MI: How do you think the business has changed most since you started your career? How would you most like to see it change next?
CH: The biggest changes have taken place in technology. Some of it has really hurt the business and some has opened up a whole new set of opportunities. When the medium being sold to the public was vinyl, there was no easy way of copying and distributing an artist’s intellectual property. There were people doing it, but they were professional Bootleggers. Now with the Internet and digital transfers, some people won’t even think of buying music. Piracy has become the norm, and it is making music sales non-profitable for artists. On the other hand, the same mediums offer unprecedented access to the public and new marketing possibilities. An artist no longer has to risk spending a lot of money to manufacture CDs that may sit unused in boxes. YouTube, Myspace, Facebook, and iTunes are all game changers. I would like to see the system change in a way that rewards those who spend time and money creating music and other art. We need the creators to thrive so that they can continue putting quality product out for everyone to enjoy.
MI: What has it been like working with Toots and the Maytals for the last 25 plus years? What have you learned from the experience? You recently played The Jimmy Kimmel show with them. What was that like? Do you still get a kick out of such things?
CH: Working with Toots and the Maytals has been an unbelievable experience. I’ve had the opportunity to travel extensively and to get paid doing a job that many would do for free. I’ve had the privilege of working with and sharing the stage with some of the most prolific artists of our time. I’ve done Nine major concerts with The Rolling Stones and world tours. I’ve opened for Carlos Santana and toured with Dave Mathews. Overall, I could write a book about the many fantastic experiences I’ve had and will continue to have. However, one thing that I’ve learned is that we only have the moment and when it’s gone, it’s gone. If we’re crossing the street we have to put our consciousness in that moment. It’s not about what we’ve done in the past or may do in the future. I have seen friends who have tried to live in their glorious past turn to drugs. It’s the right now that counts the most. But, I still get a kick out of calling friends and saying “hey I’m on TV tonight,” such as when I was on Jimmy Kimmel. Doing the actual show is not all what people think. There’s a lot of sitting around and waiting and testing and waiting and then bam, you’re on in front of a live audience. You’ve got to go from zero to a hundred pretty quick. It’s a blast. One thing I avoid is looking at myself on the monitors. I’ve got to stay in the groove and in the moment.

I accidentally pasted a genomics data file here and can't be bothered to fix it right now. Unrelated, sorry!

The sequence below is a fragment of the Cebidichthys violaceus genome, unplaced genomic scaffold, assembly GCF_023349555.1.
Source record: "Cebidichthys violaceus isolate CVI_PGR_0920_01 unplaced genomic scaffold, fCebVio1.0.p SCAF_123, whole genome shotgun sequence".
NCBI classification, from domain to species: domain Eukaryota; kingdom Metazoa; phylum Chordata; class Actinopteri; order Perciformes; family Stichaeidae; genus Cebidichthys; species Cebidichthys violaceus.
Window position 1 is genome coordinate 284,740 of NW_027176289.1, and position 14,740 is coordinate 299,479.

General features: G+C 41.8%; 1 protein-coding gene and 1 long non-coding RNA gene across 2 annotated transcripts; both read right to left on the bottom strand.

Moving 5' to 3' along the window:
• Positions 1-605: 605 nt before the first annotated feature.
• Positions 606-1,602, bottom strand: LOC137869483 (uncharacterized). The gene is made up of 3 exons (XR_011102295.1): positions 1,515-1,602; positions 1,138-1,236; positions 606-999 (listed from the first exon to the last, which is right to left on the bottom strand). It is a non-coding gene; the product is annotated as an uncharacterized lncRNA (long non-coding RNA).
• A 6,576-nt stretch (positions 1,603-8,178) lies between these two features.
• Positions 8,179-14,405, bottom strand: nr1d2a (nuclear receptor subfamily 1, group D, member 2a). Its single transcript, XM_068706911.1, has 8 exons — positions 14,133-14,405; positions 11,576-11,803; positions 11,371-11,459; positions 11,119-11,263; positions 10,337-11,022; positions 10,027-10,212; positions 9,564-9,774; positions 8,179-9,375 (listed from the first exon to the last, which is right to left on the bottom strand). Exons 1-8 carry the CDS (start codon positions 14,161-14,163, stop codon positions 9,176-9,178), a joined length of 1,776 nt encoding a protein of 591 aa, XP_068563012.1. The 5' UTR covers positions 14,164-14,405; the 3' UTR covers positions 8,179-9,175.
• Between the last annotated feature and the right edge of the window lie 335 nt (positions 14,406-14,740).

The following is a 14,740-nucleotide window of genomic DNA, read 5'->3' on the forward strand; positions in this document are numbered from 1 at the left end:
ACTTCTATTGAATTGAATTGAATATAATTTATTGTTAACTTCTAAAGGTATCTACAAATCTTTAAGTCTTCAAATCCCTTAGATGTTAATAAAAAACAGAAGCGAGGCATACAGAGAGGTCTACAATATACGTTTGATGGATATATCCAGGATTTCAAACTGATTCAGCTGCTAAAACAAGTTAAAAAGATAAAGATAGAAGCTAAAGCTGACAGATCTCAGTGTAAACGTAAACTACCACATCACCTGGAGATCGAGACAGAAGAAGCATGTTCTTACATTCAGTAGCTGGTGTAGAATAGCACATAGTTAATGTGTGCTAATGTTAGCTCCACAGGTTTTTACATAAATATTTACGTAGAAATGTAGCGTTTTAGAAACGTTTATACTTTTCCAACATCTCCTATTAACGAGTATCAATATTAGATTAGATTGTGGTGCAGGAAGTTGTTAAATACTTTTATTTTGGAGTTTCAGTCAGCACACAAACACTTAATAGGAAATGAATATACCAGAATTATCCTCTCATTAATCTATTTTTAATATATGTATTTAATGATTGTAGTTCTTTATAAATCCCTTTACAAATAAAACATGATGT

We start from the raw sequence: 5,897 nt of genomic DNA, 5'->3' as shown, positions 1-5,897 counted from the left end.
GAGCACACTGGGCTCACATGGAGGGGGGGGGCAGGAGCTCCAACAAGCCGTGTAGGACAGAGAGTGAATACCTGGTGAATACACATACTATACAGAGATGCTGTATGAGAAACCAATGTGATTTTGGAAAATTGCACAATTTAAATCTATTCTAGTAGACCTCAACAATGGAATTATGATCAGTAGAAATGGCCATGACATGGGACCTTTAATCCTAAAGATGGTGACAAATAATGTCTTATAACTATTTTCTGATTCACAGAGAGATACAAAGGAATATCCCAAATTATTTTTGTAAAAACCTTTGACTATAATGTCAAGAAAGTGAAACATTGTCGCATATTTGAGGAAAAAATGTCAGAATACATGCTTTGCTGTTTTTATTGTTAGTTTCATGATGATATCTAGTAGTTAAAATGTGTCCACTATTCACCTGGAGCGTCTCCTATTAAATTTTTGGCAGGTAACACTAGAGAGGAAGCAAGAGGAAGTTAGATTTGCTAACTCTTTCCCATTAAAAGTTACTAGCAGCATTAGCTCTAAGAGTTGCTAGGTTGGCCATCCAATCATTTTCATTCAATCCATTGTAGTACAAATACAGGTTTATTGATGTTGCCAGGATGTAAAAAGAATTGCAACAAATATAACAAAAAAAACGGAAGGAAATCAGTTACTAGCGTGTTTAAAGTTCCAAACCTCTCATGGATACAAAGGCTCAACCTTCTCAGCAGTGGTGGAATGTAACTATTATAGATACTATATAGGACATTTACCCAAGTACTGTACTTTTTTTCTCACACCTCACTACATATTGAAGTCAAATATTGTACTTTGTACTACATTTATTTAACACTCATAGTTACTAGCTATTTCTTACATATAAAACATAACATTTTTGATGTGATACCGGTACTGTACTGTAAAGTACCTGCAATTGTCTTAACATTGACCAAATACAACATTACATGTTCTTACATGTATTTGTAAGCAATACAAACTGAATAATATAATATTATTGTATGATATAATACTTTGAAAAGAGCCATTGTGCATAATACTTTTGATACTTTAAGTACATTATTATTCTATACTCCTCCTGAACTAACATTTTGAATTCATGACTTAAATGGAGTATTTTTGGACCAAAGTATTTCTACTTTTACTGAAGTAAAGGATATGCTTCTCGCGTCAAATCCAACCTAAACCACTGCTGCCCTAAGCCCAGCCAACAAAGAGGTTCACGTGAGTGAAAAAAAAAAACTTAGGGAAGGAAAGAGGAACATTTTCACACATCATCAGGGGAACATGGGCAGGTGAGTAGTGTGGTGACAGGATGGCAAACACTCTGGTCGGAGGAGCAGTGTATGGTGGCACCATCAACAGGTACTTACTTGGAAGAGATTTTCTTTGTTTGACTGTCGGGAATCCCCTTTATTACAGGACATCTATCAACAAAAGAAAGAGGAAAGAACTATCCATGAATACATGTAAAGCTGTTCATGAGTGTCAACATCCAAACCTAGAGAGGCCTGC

MI: Can you tell our readers a little more about The Carl Harvey Project? What led you to create that?
CH: Over the years of playing for and producing different acts, I always felt that there was something that was not being expressed. The Carl Harvey Project was formed to give me that expression. I come from a background of Rock, Blues, Funk, Soul, Reggae and Jazz. I want to be able to create music where the only boundaries are the ones created by the imagination and technical ability. The Carl Harvey Project is about self-expression and being unleashed.
MI: What is the best advice anyone has ever given you, and who was it? What do you like to do when you’re not working?
CH: The best advice I ever received was to “be unto others as I would like others to be unto me.” That advice came from my Mom. It’s more important to be a good person than to be a great guitar player or anything else. It matters what is said when I leave the room. When I’m not working, I like to spend time with family and friends. I also follow world events, practice the guitar, and try to contribute to humanity. The aforementioned all comes out in the music in the end. Life is a constant symphony.
MI: What projects can your fans looks forward to next?
CH: I’m just about to start recording some new tunes with The Carl Harvey Project. The new songs will be a collection of covers and originals, and this time I plan on infusing more reggae into it. I also plan on relinquishing some of the vocal work to others so I can focus more on playing. It’s going to be a lot of fun. I can’t wait to get going with this. The readers can check out cuts from the CHP live on YouTube.